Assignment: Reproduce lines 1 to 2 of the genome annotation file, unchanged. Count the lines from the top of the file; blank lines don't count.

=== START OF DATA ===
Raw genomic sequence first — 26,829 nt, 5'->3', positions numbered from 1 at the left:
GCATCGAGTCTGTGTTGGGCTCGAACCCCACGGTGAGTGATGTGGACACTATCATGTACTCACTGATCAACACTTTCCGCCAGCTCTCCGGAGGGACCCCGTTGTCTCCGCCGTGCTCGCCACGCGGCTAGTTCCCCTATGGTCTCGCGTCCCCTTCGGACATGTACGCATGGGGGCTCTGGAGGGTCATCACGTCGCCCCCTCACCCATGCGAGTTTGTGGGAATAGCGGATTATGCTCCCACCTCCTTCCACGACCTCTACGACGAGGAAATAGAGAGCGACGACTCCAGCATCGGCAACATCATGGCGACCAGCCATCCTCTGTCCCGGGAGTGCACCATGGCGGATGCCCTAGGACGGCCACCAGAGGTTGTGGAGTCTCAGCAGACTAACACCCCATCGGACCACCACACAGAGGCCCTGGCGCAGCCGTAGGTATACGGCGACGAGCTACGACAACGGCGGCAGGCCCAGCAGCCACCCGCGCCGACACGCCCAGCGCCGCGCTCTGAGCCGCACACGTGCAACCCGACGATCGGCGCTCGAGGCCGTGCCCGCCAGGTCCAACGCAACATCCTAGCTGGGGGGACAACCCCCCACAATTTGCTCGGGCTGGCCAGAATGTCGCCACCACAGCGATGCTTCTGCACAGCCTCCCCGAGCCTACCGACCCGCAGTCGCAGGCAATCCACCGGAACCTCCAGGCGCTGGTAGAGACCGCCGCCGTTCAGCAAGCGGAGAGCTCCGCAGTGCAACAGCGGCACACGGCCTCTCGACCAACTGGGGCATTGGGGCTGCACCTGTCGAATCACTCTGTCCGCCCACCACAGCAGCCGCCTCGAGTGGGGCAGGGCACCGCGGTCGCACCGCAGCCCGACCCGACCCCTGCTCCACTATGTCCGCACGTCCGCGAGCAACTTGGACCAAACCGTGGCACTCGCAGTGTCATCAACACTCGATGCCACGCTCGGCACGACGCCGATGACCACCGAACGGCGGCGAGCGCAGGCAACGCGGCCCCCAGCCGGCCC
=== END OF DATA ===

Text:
Raw genomic sequence first — 26,829 nt, 5'->3', positions numbered from 1 at the left:
GCATCGAGTCTGTGTTGGGCTCGAACCCCACGGTGAGTGATGTGGACACTATCATGTACTCACTGATCAACACTTTCCGCCAGCTCTCCGGAGGGACCCCGTTGTCTCCGCCGTGCTCGCCACGCGGCTAGTTCCCCTATGGTCTCGCGTCCCCTTCGGACATGTACGCATGGGGGCTCTGGAGGGTCATCACGTCGCCCCCTCACCCATGCGAGTTTGTGGGAATAGCGGATTATGCTCCCACCTCCTTCCACGACCTCTACGACGAGGAAATAGAGAGCGACGACTCCAGCATCGGCAACATCATGGCGACCAGCCATCCTCTGTCCCGGGAGTGCACCATGGCGGATGCCCTAGGACGGCCACCAGAGGTTGTGGAGTCTCAGCAGACTAACACCCCATCGGACCACCACACAGAGGCCCTGGCGCAGCCGTAGGTATACGGCGACGAGCTACGACAACGGCGGCAGGCCCAGCAGCCACCCGCGCCGACACGCCCAGCGCCGCGCTCTGAGCCGCACACGTGCAACCCGACGATCGGCGCTCGAGGCCGTGCCCGCCAGGTCCAACGCAACATCCTAGCTGGGGGGACAACCCCCCACAATTTGCTCGGGCTGGCCAGAATGTCGCCACCACAGCGATGCTTCTGCACAGCCTCCCCGAGCCTACCGACCCGCAGTCGCAGGCAATCCACCGGAACCTCCAGGCGCTGGTAGAGACCGCCGCCGTTCAGCAAGCGGAGAGCTCCGCAGTGCAACAGCGGCACACGGCCTCTCGACCAACTGGGGCATTGGGGCTGCACCTGTCGAATCACTCTGTCCGCCCACCACAGCAGCCGCCTCGAGTGGGGCAGGGCACCGCGGTCGCACCGCAGCCCGACCCGACCCCTGCTCCACTATGTCCGCACGTCCGCGAGCAACTTGGACCAAACCGTGGCACTCGCAGTGTCATCAACACTCGATGCCACGCTCGGCACGACGCCGATGACCACCGAACGGCGGCGAGCGCAGGCAACGCGGCCCCCAGCCGGCCC